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Kerala Kaumudi Online
Sunday, 25 October 2020 8.03 PM IST

Israel, UAE and Bahrain sign Abraham Accord; Trump says “dawn of new Middle East”

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WASHINGTON DC: US President Donald Trump has hailed the "dawn of a new Middle East", amid Israel's landmark deals with the United Arab Emirates (UAE) and Bahrain.


Mr Trump spoke as the two Gulf states signed agreements fully normalising their relations with Israel.

The three countries hailed the deals as historic, as did Mr Trump, whose administration helped broker them.

The Gulf states are just the third and fourth Arab countries to recognise Israel since its founding in 1948.

Mr Trump hopes other countries will follow suit, but the Palestinians have urged them not to while their conflict remains unresolved.

For decades, most Arab states have boycotted Israel, insisting they would only establish ties after Israel's dispute with the Palestinian was settled.

"After decades of division and conflict we mark the dawn of a new Middle East," Mr Trump told a crowd of hundreds gathered at the White House on Tuesday.

"We're here this afternoon to change the course of history," he added.


Israeli Prime Minister Benjamin Netanyahu welcomed the deals, saying, "This day is a pivot of history; it heralds a new dawn of peace."

But Palestinian leader Mahmoud Abbas said only an Israeli withdrawal from occupied territories could bring peace to the Middle East.

"Peace, security and stability will not be achieved in the region until the Israeli occupation ends," he said in a statement after the signing of the deals, AFP news agency reports.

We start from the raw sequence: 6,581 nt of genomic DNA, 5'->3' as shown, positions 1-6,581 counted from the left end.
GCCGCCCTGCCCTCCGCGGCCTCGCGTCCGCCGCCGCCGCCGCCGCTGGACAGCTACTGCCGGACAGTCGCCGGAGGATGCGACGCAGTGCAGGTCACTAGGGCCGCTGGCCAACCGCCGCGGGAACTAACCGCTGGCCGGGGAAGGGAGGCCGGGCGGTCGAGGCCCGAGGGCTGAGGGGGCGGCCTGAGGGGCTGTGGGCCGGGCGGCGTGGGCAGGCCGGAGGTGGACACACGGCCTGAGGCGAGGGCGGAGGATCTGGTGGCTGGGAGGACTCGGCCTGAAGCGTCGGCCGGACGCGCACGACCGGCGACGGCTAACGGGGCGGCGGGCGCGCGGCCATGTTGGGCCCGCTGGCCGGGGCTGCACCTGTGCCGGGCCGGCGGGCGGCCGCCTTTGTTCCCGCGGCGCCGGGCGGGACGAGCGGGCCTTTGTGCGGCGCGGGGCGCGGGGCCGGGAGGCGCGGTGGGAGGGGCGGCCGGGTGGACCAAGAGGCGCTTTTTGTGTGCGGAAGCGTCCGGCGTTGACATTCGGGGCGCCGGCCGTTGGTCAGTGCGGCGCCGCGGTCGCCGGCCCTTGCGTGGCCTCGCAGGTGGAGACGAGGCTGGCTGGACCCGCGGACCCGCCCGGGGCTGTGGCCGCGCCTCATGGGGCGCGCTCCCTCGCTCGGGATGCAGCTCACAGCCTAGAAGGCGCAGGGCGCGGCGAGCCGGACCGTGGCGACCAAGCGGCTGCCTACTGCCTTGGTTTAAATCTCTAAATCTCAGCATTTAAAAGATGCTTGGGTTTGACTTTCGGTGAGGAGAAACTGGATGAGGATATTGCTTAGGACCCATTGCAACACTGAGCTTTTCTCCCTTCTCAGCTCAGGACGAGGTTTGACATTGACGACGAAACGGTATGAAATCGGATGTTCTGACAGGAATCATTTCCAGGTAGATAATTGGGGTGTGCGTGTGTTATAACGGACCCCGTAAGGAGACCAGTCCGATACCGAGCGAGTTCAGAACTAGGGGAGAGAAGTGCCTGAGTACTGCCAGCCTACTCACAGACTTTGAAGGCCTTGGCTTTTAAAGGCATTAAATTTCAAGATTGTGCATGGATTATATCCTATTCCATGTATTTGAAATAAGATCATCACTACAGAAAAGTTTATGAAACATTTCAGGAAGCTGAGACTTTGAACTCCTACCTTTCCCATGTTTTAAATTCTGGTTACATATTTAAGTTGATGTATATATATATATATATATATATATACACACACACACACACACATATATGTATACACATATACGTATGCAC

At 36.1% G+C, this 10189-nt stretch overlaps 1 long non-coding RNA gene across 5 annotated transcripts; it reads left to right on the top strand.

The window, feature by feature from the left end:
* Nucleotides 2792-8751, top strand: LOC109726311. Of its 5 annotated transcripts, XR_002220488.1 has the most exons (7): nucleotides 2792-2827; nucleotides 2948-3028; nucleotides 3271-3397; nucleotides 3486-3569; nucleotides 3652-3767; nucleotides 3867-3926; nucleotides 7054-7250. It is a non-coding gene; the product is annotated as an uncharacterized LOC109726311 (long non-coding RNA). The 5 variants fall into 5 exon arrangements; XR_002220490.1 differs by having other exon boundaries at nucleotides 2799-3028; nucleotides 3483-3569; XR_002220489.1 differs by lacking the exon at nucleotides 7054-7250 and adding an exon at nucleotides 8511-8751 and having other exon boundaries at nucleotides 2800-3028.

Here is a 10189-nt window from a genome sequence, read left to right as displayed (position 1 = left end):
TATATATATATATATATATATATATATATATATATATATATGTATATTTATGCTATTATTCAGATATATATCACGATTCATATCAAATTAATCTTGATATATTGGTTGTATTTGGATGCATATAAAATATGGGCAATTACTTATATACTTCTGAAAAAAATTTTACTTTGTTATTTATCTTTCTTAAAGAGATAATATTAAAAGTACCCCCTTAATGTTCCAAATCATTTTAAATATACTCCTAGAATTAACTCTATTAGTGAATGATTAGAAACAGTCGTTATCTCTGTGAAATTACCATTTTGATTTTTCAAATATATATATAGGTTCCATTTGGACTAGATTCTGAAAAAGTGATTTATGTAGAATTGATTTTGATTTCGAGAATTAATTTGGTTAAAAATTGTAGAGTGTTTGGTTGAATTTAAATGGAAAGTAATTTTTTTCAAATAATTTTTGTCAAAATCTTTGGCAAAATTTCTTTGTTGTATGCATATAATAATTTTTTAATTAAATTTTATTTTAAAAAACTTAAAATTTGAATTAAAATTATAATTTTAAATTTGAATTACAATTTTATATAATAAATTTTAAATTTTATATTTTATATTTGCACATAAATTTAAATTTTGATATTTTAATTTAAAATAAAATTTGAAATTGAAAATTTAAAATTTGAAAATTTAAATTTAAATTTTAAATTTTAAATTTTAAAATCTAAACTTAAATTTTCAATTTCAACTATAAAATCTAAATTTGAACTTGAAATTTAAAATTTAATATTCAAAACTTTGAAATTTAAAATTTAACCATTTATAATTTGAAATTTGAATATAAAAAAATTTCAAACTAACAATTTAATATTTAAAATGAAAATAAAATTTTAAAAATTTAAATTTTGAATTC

The Israeli army said that two rockets were fired from the Gaza Strip into Israel while the ceremony was under way.

Why are these agreements being hailed as 'historic'?


Before the UAE and Bahrain, the only other Arab countries in the Middle East to recognise Israel officially were Egypt and Jordan, who signed peace treaties in 1978 and 1994 respectively.

Mauritania, a member of the Arab League in north-west Africa, established diplomatic relations with Israel in 1999 but severed ties in 2010.

All eyes will be on whether other countries in the region follow suit, above all Saudi Arabia. So far, the Saudis have signalled that they are not ready.


The agreements are also likely to usher in new security ties in a region where many of the Gulf Arab states share with the Israelis a common adversary in Iran.

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